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Old 12-01-2006, 02:24 PM   #319
Mike Sigman
Location: Durango, CO
Join Date: Feb 2005
Posts: 4,123
Re: Aikido: The learning of natural movement

Erick Mead wrote:
That is better. And this is how I have understood what you are talking about. I get your position, and I'll explain why it is right as far as it goes and why it cannot be applied to address the problems that concern me.
Yeah, but I'm not sure that you DO understand my position, Erick. You have said nothing to encourage me toward that conclusion. For instance, your unnecessary addendum of "how" a bicycle might work in usage does nothing to assure me that you can actually ride a bicycle. I'm talking about what "time" is; you're talking about how to build a watch. And I'm not being contentious... you're attempting to establish some terms to form a common vocabulary, which is fine, but I have seen nothing yet that indicates you really understand the subject yet, so your terms simply hang there neither accepted nor rejected because they appear to be, IMO, off the point.
I get, and have always gotten, the points you have made about how this functions in jin terms, and my own conception of it in mechanical terms. I can do many of the things you represent as jin manipulation in just this way, understood mechanically. I have no problem generalizing the mechnical description of it in common terms. I just wanted your mechnical description for comparison. I would still like to hear your description of the manner of propagation or conversion of those vectors from input to output, if I have assessed your position incorrectly below.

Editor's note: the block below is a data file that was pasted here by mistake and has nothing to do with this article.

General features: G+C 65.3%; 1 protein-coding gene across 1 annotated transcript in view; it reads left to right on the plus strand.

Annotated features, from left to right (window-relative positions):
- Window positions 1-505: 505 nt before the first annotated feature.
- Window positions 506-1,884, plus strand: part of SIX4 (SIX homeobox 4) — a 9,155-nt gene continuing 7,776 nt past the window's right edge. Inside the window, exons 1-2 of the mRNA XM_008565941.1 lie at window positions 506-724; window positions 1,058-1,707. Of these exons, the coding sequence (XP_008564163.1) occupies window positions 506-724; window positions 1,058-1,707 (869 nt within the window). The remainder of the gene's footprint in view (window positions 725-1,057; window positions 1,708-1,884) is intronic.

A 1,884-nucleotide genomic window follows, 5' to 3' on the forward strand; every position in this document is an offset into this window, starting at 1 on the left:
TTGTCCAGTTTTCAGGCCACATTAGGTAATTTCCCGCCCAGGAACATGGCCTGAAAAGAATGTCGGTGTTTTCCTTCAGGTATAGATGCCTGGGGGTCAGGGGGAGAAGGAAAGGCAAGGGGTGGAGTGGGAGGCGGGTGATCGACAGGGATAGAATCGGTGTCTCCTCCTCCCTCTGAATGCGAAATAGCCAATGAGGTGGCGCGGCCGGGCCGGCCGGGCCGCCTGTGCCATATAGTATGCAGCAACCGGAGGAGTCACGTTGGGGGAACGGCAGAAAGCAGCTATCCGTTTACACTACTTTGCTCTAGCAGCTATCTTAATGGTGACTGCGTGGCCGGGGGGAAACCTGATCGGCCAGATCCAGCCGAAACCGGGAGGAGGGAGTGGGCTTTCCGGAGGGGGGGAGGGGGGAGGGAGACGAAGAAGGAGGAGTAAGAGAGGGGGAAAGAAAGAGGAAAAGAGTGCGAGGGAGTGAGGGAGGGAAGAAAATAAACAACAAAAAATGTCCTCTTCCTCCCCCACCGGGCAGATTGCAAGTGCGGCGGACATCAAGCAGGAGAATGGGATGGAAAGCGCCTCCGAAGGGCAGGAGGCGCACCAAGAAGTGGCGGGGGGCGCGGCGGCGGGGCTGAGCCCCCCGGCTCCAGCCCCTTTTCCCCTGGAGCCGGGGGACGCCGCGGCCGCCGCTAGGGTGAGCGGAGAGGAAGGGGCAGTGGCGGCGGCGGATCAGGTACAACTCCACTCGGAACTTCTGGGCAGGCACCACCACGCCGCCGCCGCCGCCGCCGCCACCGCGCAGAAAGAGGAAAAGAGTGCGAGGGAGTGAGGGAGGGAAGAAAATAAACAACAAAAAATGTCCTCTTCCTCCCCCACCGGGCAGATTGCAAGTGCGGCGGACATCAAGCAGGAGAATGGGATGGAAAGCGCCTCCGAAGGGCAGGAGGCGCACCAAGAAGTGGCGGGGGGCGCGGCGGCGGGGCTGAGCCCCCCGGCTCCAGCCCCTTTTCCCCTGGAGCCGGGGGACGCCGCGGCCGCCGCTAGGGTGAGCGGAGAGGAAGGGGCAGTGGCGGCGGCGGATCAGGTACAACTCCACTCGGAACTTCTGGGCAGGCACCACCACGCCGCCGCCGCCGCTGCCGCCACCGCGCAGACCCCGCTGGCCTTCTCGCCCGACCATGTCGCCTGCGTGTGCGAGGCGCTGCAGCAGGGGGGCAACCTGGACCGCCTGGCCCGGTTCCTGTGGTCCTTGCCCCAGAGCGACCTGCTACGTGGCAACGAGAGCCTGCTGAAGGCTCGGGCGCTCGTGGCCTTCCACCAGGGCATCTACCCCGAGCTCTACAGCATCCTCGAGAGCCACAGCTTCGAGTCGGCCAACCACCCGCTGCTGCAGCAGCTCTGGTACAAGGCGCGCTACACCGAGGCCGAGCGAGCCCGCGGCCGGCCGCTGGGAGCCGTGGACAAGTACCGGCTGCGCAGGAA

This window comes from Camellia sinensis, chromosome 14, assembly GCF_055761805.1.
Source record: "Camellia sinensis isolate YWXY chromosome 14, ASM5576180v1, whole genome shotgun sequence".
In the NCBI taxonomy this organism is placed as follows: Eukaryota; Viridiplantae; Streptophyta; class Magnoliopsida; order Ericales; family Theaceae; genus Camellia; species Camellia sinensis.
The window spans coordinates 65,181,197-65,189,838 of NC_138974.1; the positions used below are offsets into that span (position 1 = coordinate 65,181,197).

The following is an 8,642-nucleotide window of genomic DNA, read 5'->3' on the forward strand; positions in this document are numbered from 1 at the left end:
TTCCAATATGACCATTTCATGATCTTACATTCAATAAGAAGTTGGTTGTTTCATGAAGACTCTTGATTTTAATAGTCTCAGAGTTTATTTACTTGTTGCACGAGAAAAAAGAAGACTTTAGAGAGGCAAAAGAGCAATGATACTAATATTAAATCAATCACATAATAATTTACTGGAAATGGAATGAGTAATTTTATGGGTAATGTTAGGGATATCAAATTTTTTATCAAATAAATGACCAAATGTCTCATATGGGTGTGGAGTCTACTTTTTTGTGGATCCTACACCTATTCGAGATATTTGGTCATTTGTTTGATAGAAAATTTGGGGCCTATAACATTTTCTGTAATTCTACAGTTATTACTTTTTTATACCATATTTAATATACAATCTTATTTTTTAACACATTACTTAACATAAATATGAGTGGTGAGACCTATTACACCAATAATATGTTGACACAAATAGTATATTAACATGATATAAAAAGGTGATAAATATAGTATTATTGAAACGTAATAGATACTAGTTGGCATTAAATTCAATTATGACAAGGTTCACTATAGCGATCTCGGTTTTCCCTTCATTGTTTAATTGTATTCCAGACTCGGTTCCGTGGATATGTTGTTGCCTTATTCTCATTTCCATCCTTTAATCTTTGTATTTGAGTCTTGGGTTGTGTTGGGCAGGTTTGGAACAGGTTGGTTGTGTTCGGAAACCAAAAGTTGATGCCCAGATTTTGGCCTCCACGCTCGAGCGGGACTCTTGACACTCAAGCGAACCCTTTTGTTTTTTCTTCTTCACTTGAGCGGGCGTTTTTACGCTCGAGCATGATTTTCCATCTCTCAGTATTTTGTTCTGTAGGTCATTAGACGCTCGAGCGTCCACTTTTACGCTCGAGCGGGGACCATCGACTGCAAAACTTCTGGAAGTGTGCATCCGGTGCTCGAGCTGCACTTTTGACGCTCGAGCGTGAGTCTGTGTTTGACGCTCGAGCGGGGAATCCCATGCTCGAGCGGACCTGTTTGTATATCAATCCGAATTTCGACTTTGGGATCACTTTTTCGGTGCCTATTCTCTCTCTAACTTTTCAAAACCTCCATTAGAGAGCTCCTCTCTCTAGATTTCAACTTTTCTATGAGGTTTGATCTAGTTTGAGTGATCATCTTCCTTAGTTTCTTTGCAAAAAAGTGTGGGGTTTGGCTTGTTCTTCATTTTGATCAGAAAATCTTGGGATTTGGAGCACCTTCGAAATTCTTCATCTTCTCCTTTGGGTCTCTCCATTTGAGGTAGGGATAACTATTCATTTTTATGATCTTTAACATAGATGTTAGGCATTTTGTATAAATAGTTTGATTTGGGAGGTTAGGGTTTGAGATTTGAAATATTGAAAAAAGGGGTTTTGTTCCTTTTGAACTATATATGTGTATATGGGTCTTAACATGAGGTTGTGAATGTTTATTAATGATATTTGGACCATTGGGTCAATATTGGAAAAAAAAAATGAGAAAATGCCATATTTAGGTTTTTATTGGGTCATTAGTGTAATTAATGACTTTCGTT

You seem to be saying that you understand my position (which implies my communication hasn't been in vain)... why is it that you can't simply start there and then work toward whatever your unclear goal is? What do you mean "propagation" or "conversion"? I've specifically laid out several attempts, including Inaba's which concurs with the way I look at it, of descriptions about how forces are used in "Aiki". I will take his concept of "Aiki", Sunadomari's concept, Abe's, and others, because they all generally agree with the way I look at it, over yours. They all were in a much better position to say what O-Sensei meant than you are.
In that context, the kokyu practice you are illustrating with force vectors has a great deal of relevance, which I have never disputed. It is channeling the reaction of the ground from joint to joint according to the middle third rule, as an catenary (or inverted catenary) profile across linkages.
No, I disagree with that description and some of your others, including the necessity for a catenary arch to be involved in the description. The mind leads the ki. I can form resultant force-vector paths that go out across the gap from my middle to my forearm and then, without moving shift it to my shoulderblade or to the sole of my foot, or whatever. I don't "resist" an incoming force; I simply vector-add to it in order to give me a resultant commensurate with what I want to do with Uke. Because he becomes a part of my force equations, he is part of my movement and we don't conflict. "Resistance"? I think at most you're quibbling with the idea that there is an origin to forces; they don't resist each other unless they are zero-sum equilibrium.


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